Even a blind pig finds an acorn now and then, and there’s little doubt that the Shia in Lebanon have been on the short end of the stick for a long time. But Ali can’t resist polluting his own case by flipping from his claim that the American-Israeli access wants a client state in Lebanon along with overthrowing the Syrian regime to supporting Syrian domination of Lebanon. Not only that, but Ali himself just referred to Lebanon as part of “Greater Syria”, so why would he view this support as a bad thing? His mania to blame everything on Israel, the USA, and Europe blinds him so much that he can’t even see what he wrote in the same article.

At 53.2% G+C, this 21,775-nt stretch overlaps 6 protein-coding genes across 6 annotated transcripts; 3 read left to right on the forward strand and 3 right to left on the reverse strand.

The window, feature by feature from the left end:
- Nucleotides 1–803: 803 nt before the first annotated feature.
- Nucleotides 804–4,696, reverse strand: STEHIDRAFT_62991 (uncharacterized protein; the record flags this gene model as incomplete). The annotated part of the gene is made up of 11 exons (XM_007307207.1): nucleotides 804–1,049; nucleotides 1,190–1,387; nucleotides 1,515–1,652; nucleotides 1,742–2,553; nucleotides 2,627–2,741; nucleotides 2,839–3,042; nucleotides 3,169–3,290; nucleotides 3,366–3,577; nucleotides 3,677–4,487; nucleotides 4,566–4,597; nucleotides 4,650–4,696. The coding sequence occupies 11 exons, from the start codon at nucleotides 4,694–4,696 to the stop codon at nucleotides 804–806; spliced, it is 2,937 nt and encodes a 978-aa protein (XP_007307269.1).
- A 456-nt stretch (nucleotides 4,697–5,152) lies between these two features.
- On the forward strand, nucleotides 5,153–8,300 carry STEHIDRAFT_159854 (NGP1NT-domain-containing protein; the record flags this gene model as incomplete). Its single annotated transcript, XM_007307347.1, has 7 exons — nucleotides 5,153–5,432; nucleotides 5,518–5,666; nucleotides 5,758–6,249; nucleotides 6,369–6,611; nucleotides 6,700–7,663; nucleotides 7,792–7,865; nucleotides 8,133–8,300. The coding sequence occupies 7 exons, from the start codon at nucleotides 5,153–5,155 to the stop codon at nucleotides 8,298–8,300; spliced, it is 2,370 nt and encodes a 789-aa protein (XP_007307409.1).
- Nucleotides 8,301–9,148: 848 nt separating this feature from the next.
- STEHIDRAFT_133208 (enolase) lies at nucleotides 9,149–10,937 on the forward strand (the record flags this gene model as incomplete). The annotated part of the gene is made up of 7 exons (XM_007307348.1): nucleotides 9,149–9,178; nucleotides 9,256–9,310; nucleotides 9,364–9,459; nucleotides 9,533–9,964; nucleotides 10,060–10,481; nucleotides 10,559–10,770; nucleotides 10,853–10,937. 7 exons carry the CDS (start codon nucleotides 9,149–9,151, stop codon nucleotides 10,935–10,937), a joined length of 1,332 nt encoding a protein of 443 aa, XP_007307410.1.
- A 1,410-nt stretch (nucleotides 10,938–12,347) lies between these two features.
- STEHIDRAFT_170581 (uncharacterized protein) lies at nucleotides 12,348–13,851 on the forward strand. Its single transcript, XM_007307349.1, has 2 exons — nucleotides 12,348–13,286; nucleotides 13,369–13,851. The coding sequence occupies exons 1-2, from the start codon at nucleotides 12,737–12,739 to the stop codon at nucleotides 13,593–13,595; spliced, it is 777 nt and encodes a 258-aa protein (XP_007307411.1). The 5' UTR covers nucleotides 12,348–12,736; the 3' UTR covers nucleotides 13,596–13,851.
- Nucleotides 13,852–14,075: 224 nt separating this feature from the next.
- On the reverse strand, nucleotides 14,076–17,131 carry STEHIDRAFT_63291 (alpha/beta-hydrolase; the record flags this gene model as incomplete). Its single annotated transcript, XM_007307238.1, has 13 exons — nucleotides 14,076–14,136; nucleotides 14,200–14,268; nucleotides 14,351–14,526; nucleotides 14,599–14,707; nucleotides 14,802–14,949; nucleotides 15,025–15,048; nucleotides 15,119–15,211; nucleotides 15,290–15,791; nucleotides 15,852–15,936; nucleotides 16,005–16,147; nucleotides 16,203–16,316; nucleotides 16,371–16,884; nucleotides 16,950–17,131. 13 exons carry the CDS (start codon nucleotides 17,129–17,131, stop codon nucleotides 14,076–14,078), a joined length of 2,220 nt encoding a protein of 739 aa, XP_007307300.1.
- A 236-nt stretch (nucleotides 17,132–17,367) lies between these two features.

The killing of Rafik Hariri provoked vast demonstrations by the middle class, demanding the expulsion of the Syrians, while western organizations arrived to assist the progress of a Cedar Revolution. Backed by threats from Washington and Paris, the momentum was sufficient to force a Syrian withdrawal and produce a weak government in Beirut.

And that’s not a good thing? I forget, is Syrian domination of Lebanon the natural order of Greater Syria, frustrated by the scheming colonial French, or an evil Zionist plot? My head just doesn’t turn fast enough to keep up with Ali.